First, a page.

|The George W. and Constance M. Hilton Book Award is given for an outstanding work of lasting value to the interpretation of North America’s railroading history. John Gruber, Madison, Wis., received the 2015 award for Railroaders: Jack Delano’s Homefront Photography. Gruber, a railroad historian and photographer, was a founder and the first president (1997 to 2013) of the Center for Railroad Photography & Art, Madison, Wis., publisher of Railroaders. The illustrated book has profiles of railroaders photographed by Jack Delano in 1942-43 in Chicago and is about an exhibition of the same name from April 4, 2014, to Jan. 3, 2016, at the Chicago History Museum.
It is the first significant biography of everyday railroaders. The biographies constitute a history of railroad work in the first half of the 20th century. Some lives and families were shattered by tragedies. But others have been enriched by ethnic tradition, educational opportunities, and persistence in demanding jobs that often paid relatively well but required great physical strength and sacrifices of family and marital life.
The in-depth biographical sketches about the 49 portrait subjects required extensive genealogical research by the Center staff. Daniel Sinise, a Blue Island, Illinois, family man was conductor for the Indiana Harbor Belt. A grandson, Gary Sinise, founded the famed Steppenwolf Theatre in Chicago, starred in the CSI: NY television series, and annually emcees programs honoring American veterans. Frank Williams, an African American who participayed in the Great Migration from the South to the North, worked 50 years for the Illinois Central as a track laborer, and Tomas Madrigal, a teenager from Mexico, settled in Blue Island where he worked in the Rock Island railroad shops.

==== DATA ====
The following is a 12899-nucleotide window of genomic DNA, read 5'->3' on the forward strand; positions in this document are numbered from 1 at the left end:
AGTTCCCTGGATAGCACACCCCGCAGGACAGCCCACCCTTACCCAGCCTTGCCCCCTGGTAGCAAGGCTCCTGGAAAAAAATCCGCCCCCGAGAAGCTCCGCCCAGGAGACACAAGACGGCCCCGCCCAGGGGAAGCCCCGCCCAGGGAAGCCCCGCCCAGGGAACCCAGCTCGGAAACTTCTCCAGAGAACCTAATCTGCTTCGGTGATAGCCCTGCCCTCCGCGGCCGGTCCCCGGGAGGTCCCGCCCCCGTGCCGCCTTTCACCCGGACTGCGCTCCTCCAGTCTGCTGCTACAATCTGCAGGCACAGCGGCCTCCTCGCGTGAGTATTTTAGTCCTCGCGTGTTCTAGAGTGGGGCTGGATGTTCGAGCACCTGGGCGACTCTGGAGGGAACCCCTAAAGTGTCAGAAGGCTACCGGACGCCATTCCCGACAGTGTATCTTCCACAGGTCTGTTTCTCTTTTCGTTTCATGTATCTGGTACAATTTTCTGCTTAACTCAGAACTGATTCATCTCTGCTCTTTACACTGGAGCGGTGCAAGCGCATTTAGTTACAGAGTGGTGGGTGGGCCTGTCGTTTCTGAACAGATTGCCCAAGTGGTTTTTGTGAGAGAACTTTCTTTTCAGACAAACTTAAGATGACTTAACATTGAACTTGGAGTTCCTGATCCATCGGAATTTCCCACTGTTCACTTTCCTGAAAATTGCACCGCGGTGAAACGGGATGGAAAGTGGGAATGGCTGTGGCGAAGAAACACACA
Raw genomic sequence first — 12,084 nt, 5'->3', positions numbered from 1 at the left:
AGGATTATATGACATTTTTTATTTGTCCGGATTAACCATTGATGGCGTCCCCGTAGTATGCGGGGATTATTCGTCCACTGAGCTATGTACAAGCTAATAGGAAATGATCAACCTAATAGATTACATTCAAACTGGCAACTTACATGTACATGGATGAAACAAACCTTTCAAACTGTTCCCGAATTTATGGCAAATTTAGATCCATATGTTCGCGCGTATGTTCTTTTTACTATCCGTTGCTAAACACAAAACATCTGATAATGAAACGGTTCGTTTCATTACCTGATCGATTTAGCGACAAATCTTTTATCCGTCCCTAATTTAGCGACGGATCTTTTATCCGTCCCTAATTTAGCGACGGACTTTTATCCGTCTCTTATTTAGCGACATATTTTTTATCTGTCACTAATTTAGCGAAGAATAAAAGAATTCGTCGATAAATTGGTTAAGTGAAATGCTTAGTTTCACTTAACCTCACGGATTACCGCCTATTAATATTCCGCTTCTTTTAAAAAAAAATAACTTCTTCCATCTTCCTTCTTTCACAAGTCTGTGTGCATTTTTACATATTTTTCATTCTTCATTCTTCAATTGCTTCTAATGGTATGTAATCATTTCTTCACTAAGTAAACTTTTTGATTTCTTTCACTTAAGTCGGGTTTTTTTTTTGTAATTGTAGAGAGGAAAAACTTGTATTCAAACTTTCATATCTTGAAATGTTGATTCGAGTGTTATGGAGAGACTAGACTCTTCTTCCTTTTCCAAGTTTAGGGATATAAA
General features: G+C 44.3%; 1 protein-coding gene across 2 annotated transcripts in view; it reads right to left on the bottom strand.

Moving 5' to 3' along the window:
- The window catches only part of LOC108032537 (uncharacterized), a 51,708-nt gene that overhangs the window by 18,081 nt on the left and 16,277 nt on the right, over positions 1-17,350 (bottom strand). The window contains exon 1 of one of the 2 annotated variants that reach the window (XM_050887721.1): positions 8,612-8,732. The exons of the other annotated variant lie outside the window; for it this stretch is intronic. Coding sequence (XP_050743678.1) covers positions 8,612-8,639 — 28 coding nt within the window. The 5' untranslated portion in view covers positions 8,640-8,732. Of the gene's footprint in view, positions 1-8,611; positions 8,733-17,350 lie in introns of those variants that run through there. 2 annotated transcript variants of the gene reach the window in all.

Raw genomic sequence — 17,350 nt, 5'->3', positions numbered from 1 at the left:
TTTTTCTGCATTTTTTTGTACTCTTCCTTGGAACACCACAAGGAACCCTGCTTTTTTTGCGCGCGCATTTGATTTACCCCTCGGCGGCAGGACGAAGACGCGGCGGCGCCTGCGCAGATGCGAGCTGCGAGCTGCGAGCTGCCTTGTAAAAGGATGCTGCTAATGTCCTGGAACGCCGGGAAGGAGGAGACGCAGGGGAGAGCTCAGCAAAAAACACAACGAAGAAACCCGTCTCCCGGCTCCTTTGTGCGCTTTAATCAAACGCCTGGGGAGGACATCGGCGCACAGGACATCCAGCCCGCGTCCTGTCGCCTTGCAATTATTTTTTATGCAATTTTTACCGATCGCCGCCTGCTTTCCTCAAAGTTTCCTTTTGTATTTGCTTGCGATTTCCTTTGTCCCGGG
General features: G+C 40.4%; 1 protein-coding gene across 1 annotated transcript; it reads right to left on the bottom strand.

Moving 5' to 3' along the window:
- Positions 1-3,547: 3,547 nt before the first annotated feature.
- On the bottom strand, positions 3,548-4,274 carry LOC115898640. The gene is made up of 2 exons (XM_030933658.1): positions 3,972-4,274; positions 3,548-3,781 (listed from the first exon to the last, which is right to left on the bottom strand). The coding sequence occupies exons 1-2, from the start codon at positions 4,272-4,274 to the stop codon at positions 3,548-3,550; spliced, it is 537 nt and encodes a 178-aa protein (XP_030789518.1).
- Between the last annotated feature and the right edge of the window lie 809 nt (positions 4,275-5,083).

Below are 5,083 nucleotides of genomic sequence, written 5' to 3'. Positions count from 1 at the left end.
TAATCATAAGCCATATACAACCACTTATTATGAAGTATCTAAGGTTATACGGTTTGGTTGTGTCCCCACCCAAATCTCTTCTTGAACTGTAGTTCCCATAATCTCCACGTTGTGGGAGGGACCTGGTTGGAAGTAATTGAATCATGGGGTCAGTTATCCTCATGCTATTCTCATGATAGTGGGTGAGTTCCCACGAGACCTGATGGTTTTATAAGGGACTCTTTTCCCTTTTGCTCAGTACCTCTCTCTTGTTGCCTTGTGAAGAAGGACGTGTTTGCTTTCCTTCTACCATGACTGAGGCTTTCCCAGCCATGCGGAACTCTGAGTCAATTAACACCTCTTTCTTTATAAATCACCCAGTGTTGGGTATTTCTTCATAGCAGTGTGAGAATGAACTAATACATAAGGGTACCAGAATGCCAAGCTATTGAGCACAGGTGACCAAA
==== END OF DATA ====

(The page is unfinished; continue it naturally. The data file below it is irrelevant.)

Collaborators included Pablo Delano, who photographed some of the same families his father had photographed earlier. Contributors included Scott Lothes, president of the center, and Jack Holzhueter, consultant for the center and a retired researcher/editor for the Wisconsin Historical Society. Phil Hamilton was responsible for graphic design.
Authors are Gary T. Johnson, President, Chicago History Museum, “Introduction;” Jeremi Suri, Mack Brown Distinguished Chair for Global Leadership, Professor of History and Public Affairs, University of Texas at Austin, “The Railroad and the Making of Modern America;” Pablo Delano, Professor of Fine Arts, Trinity College, Hartford, Connecticut; “Reflections on My Father’s Railroad Photographs;” and Gruber, “Roy Stryker, Jack Delano, and the Chicago Story.”
In his introduction, Johnson writes, “There is much talk these days about the technique of ‘micro’ history–telling history from the ground up by examining what we can learn from individuals. This is a living example of that very approach, one whose inspiration has a collecion of photographs. Museums with photographic archives, take heed!”
The full citation appears in Railroad History, Spring-Summer 2016.